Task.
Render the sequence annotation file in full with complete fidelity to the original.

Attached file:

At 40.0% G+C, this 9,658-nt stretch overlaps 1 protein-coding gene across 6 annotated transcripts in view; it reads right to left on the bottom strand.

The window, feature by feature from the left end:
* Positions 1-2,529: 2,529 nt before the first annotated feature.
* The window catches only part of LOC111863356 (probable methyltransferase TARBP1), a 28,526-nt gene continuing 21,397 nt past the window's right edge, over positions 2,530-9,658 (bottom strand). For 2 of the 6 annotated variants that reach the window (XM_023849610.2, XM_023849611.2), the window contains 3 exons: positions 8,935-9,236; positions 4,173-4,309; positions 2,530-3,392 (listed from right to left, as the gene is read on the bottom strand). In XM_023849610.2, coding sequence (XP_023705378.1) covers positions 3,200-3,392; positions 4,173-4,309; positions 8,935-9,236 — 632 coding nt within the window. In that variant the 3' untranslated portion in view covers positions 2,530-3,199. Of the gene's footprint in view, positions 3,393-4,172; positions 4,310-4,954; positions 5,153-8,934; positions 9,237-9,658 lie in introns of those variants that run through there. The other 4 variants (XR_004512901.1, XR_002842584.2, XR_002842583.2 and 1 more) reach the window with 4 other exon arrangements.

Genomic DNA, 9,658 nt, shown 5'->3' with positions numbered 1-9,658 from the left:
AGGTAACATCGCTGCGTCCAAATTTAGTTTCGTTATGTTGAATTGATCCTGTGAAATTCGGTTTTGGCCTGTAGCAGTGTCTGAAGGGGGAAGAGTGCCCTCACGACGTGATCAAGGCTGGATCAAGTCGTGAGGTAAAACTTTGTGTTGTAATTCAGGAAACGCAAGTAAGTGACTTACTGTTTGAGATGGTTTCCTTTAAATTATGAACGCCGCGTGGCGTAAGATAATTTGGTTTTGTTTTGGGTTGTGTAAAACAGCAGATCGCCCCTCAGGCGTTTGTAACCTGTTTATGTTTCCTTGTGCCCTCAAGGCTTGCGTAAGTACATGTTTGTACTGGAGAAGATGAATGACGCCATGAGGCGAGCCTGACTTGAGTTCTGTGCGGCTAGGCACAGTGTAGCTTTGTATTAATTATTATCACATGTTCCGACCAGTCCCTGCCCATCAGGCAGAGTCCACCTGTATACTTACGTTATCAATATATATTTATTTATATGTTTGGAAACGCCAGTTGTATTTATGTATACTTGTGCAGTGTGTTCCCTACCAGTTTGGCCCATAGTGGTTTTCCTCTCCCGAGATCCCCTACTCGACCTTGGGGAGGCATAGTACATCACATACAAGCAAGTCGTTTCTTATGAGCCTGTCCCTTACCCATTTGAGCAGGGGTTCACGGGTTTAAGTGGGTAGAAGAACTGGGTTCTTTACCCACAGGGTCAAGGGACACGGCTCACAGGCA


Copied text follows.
At 40.0% G+C, this 9,658-nt stretch overlaps 1 protein-coding gene across 6 annotated transcripts in view; it reads right to left on the bottom strand.

The window, feature by feature from the left end:
* Positions 1-2,529: 2,529 nt before the first annotated feature.
* The window catches only part of LOC111863356 (probable methyltransferase TARBP1), a 28,526-nt gene continuing 21,397 nt past the window's right edge, over positions 2,530-9,658 (bottom strand). For 2 of the 6 annotated variants that reach the window (XM_023849610.2, XM_023849611.2), the window contains 3 exons: positions 8,935-9,236; positions 4,173-4,309; positions 2,530-3,392 (listed from right to left, as the gene is read on the bottom strand). In XM_023849610.2, coding sequence (XP_023705378.1) covers positions 3,200-3,392; positions 4,173-4,309; positions 8,935-9,236 — 632 coding nt within the window. In that variant the 3' untranslated portion in view covers positions 2,530-3,199. Of the gene's footprint in view, positions 3,393-4,172; positions 4,310-4,954; positions 5,153-8,934; positions 9,237-9,658 lie in introns of those variants that run through there. The other 4 variants (XR_004512901.1, XR_002842584.2, XR_002842583.2 and 1 more) reach the window with 4 other exon arrangements.

Genomic DNA, 9,658 nt, shown 5'->3' with positions numbered 1-9,658 from the left:
AGGTAACATCGCTGCGTCCAAATTTAGTTTCGTTATGTTGAATTGATCCTGTGAAATTCGGTTTTGGCCTGTAGCAGTGTCTGAAGGGGGAAGAGTGCCCTCACGACGTGATCAAGGCTGGATCAAGTCGTGAGGTAAAACTTTGTGTTGTAATTCAGGAAACGCAAGTAAGTGACTTACTGTTTGAGATGGTTTCCTTTAAATTATGAACGCCGCGTGGCGTAAGATAATTTGGTTTTGTTTTGGGTTGTGTAAAACAGCAGATCGCCCCTCAGGCGTTTGTAACCTGTTTATGTTTCCTTGTGCCCTCAAGGCTTGCGTAAGTACATGTTTGTACTGGAGAAGATGAATGACGCCATGAGGCGAGCCTGACTTGAGTTCTGTGCGGCTAGGCACAGTGTAGCTTTGTATTAATTATTATCACATGTTCCGACCAGTCCCTGCCCATCAGGCAGAGTCCACCTGTATACTTACGTTATCAATATATATTTATTTATATGTTTGGAAACGCCAGTTGTATTTATGTATACTTGTGCAGTGTGTTCCCTACCAGTTTGGCCCATAGTGGTTTTCCTCTCCCGAGATCCCCTACTCGACCTTGGGGAGGCATAGTACATCACATACAAGCAAGTCGTTTCTTATGAGCCTGTCCCTTACCCATTTGAGCAGGGGTTCACGGGTTTAAGTGGGTAGAAGAACTGGGTTCTTTACCCACAGGGTCAAGGGACACGGCTCACAGGCA